Tuesday 30 May 2017

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NC Attorney General Josh Stein Takes on Generic Drug Manufacturers

Attorney General Josh Stein announced this week that North Carolina has joined a federal antitrust lawsuit alleging that six generic drug-makers entered into illegal conspiracies to unreasonably restrain trade, artificially inflate and manipulate prices and reduce competition in the United States for two generic drugs – one to treat diabetes and the other an antibiotic.

“Price fixing in any industry is unacceptable,” said AG Stein. “But for generic drug makers – whose drugs are supposed to provide an affordable option for patients – to illegally reduce competition and gain profits on the backs of sick Americans, is particularly galling. My office is focused on protecting the people of North Carolina and that includes protecting patients from companies who illegally conspire to increase the cost of their health care.”

The investigation into these companies, which is still ongoing, uncovered evidence of a well-coordinated and long-running conspiracy to fix prices and allocate markets for doxycycline hyclate delayed release, an antibiotic, and glyburide, an oral diabetes medication.

The complaint further alleges that the defendants routinely coordinated their schemes through direct interaction with their competitors at industry trade shows, customer conferences and other events, as well as through direct email, phone and text message communications. The alleged anticompetitive conduct – including efforts to fix and maintain prices, allocate markets and otherwise thwart competition – caused significant, harmful and continuing effects in the country’s healthcare system, the states allege.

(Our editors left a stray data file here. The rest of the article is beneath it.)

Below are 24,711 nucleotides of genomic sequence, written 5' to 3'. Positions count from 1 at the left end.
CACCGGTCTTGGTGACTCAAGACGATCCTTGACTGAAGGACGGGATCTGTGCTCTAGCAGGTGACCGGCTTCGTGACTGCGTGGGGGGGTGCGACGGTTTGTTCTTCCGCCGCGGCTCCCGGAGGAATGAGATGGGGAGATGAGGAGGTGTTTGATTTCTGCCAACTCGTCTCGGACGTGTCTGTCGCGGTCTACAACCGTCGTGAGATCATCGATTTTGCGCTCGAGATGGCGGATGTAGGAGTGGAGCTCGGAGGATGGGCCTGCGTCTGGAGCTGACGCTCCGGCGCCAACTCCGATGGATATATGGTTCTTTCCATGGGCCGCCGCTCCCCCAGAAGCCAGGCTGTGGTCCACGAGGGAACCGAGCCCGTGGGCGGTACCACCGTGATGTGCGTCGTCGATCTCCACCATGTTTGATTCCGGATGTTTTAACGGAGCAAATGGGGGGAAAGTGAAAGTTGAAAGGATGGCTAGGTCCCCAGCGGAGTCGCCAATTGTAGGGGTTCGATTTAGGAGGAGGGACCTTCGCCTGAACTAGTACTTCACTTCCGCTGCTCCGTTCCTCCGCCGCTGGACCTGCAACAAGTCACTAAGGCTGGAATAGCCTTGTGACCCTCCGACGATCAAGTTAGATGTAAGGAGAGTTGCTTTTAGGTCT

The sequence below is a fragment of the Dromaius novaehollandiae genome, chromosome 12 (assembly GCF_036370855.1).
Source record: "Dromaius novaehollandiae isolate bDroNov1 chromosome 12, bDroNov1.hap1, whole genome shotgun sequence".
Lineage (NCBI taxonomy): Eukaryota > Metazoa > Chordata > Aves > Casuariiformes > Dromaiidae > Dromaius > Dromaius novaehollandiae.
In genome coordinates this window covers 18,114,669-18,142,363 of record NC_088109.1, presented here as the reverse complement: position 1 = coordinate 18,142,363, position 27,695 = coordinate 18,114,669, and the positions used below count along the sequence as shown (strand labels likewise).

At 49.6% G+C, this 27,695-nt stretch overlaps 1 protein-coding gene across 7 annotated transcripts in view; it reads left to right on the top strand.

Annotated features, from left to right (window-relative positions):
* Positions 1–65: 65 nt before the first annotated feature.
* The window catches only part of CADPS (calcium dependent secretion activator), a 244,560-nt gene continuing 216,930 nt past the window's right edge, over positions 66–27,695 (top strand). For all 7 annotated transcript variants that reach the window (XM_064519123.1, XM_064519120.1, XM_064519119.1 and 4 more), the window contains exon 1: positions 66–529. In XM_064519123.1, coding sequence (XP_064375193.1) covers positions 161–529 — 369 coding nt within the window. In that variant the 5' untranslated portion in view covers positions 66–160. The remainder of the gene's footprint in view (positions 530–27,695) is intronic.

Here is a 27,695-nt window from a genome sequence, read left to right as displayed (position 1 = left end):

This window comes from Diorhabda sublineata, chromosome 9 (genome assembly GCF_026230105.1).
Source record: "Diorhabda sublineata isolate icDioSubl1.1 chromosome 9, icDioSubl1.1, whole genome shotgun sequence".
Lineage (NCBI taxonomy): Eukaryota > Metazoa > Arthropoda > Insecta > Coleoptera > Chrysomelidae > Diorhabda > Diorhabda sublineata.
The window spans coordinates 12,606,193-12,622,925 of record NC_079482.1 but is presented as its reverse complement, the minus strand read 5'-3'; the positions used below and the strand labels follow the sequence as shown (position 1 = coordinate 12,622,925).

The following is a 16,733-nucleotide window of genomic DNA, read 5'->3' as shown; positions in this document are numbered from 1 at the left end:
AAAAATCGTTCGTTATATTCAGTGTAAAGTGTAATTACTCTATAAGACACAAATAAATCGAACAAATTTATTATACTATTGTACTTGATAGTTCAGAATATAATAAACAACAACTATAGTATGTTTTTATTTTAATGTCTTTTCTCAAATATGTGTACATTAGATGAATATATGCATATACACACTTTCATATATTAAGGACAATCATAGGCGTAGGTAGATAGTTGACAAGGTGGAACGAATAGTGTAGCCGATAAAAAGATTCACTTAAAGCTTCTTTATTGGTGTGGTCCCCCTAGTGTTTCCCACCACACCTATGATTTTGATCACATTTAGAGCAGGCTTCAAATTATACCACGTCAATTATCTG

The complaint filed today includes Attorneys General from 40 states. An initial suit, filed in December 2016, included 20 states. North Carolina joined the subsequent suit today. This amended complaint also adds claims of alleged violations of state antitrust laws – in addition to the alleged violations of federal antitrust laws – in each of the 40 states. Companies named in the suit are Heritage Pharmaceuticals, Inc., Aurobindo Pharma USA, Inc., Citron Pharma, LLC, Mayne Pharma (USA), Inc., Mylan Pharmaceuticals, Inc. and Teva Pharmaceuticals USA, Inc.

The lawsuit was filed under seal in the U.S. District Court for the District of Connecticut. Portions of the complaint are redacted in order to avoid compromising the ongoing investigation.

 

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